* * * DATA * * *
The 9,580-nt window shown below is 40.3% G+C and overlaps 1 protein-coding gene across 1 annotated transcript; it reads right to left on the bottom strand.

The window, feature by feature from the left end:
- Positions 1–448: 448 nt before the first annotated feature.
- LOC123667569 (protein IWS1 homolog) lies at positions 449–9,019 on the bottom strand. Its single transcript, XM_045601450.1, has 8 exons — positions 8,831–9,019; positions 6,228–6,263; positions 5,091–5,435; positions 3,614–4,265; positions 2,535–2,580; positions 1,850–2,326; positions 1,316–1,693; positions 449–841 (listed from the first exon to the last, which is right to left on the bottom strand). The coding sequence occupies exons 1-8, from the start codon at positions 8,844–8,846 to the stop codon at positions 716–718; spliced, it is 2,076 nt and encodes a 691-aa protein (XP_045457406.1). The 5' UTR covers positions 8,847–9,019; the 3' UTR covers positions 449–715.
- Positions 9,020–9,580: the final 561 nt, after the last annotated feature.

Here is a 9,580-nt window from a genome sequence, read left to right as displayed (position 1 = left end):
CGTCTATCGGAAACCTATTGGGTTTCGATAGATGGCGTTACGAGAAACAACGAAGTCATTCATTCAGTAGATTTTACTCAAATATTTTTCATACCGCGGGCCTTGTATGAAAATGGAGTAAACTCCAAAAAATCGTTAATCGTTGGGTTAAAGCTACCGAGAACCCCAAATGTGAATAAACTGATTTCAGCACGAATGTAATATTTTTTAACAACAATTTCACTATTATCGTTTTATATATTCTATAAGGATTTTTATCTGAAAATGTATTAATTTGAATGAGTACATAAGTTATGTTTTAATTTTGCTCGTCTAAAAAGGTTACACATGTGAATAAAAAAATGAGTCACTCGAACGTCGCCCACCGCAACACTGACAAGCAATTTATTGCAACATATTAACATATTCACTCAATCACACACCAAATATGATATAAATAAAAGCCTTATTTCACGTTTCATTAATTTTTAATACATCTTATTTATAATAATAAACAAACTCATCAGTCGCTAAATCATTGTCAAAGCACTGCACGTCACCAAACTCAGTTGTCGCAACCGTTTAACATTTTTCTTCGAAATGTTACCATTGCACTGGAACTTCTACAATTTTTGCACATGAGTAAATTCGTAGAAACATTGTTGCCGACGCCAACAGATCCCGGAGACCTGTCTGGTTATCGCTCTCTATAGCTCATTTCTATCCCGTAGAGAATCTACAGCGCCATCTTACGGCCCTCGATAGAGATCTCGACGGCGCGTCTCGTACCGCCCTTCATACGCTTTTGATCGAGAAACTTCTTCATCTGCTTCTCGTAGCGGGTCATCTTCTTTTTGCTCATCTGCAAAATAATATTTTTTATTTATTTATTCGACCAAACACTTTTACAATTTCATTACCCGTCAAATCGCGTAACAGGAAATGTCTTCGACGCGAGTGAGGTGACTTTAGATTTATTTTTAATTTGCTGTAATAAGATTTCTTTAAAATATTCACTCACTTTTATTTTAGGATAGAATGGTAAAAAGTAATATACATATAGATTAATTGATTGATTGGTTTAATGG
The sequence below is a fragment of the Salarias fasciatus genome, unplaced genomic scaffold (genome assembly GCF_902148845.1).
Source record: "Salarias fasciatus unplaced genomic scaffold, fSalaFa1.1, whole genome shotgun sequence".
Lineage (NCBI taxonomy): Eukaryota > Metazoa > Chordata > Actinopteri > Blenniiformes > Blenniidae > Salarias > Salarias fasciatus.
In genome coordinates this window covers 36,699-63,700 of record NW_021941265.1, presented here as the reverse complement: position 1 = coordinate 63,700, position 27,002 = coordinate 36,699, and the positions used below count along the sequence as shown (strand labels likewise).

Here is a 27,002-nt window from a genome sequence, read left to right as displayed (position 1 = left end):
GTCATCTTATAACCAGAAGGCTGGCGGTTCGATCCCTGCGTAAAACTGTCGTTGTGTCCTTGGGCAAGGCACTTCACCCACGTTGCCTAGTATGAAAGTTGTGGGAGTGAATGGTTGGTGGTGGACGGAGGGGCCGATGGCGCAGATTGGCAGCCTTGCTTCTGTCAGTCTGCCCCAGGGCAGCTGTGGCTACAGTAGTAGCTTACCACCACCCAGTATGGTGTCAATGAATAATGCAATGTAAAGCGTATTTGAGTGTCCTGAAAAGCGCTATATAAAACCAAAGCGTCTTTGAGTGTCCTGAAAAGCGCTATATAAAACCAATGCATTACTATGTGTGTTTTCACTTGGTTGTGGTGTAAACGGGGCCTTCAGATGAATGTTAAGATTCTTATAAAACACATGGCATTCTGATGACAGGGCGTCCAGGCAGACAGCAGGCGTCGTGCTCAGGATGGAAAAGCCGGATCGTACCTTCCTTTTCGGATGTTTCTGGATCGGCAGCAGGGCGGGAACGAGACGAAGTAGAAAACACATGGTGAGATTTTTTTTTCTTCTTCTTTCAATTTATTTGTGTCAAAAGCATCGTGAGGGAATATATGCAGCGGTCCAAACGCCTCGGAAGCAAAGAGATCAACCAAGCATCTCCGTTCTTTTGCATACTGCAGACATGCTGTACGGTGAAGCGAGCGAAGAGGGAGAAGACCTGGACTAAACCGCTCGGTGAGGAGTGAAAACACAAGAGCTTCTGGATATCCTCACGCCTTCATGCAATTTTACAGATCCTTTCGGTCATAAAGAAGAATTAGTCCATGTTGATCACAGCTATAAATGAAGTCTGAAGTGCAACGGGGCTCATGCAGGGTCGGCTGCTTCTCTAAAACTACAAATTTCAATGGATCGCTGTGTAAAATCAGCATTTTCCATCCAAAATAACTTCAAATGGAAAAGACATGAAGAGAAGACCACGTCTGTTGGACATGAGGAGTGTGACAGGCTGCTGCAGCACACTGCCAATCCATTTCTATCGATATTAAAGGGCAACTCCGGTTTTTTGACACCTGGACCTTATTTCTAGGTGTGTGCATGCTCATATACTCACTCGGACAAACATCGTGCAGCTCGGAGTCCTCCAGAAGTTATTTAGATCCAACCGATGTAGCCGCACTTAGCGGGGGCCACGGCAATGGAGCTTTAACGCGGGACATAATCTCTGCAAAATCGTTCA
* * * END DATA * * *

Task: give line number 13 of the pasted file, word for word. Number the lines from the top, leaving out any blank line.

GTCATCTTATAACCAGAAGGCTGGCGGTTCGATCCCTGCGTAAAACTGTCGTTGTGTCCTTGGGCAAGGCACTTCACCCACGTTGCCTAGTATGAAAGTTGTGGGAGTGAATGGTTGGTGGTGGACGGAGGGGCCGATGGCGCAGATTGGCAGCCTTGCTTCTGTCAGTCTGCCCCAGGGCAGCTGTGGCTACAGTAGTAGCTTACCACCACCCAGTATGGTGTCAATGAATAATGCAATGTAAAGCGTATTTGAGTGTCCTGAAAAGCGCTATATAAAACCAAAGCGTCTTTGAGTGTCCTGAAAAGCGCTATATAAAACCAATGCATTACTATGTGTGTTTTCACTTGGTTGTGGTGTAAACGGGGCCTTCAGATGAATGTTAAGATTCTTATAAAACACATGGCATTCTGATGACAGGGCGTCCAGGCAGACAGCAGGCGTCGTGCTCAGGATGGAAAAGCCGGATCGTACCTTCCTTTTCGGATGTTTCTGGATCGGCAGCAGGGCGGGAACGAGACGAAGTAGAAAACACATGGTGAGATTTTTTTTTCTTCTTCTTTCAATTTATTTGTGTCAAAAGCATCGTGAGGGAATATATGCAGCGGTCCAAACGCCTCGGAAGCAAAGAGATCAACCAAGCATCTCCGTTCTTTTGCATACTGCAGACATGCTGTACGGTGAAGCGAGCGAAGAGGGAGAAGACCTGGACTAAACCGCTCGGTGAGGAGTGAAAACACAAGAGCTTCTGGATATCCTCACGCCTTCATGCAATTTTACAGATCCTTTCGGTCATAAAGAAGAATTAGTCCATGTTGATCACAGCTATAAATGAAGTCTGAAGTGCAACGGGGCTCATGCAGGGTCGGCTGCTTCTCTAAAACTACAAATTTCAATGGATCGCTGTGTAAAATCAGCATTTTCCATCCAAAATAACTTCAAATGGAAAAGACATGAAGAGAAGACCACGTCTGTTGGACATGAGGAGTGTGACAGGCTGCTGCAGCACACTGCCAATCCATTTCTATCGATATTAAAGGGCAACTCCGGTTTTTTGACACCTGGACCTTATTTCTAGGTGTGTGCATGCTCATATACTCACTCGGACAAACATCGTGCAGCTCGGAGTCCTCCAGAAGTTATTTAGATCCAACCGATGTAGCCGCACTTAGCGGGGGCCACGGCAATGGAGCTTTAACGCGGGACATAATCTCTGCAAAATCGTTCA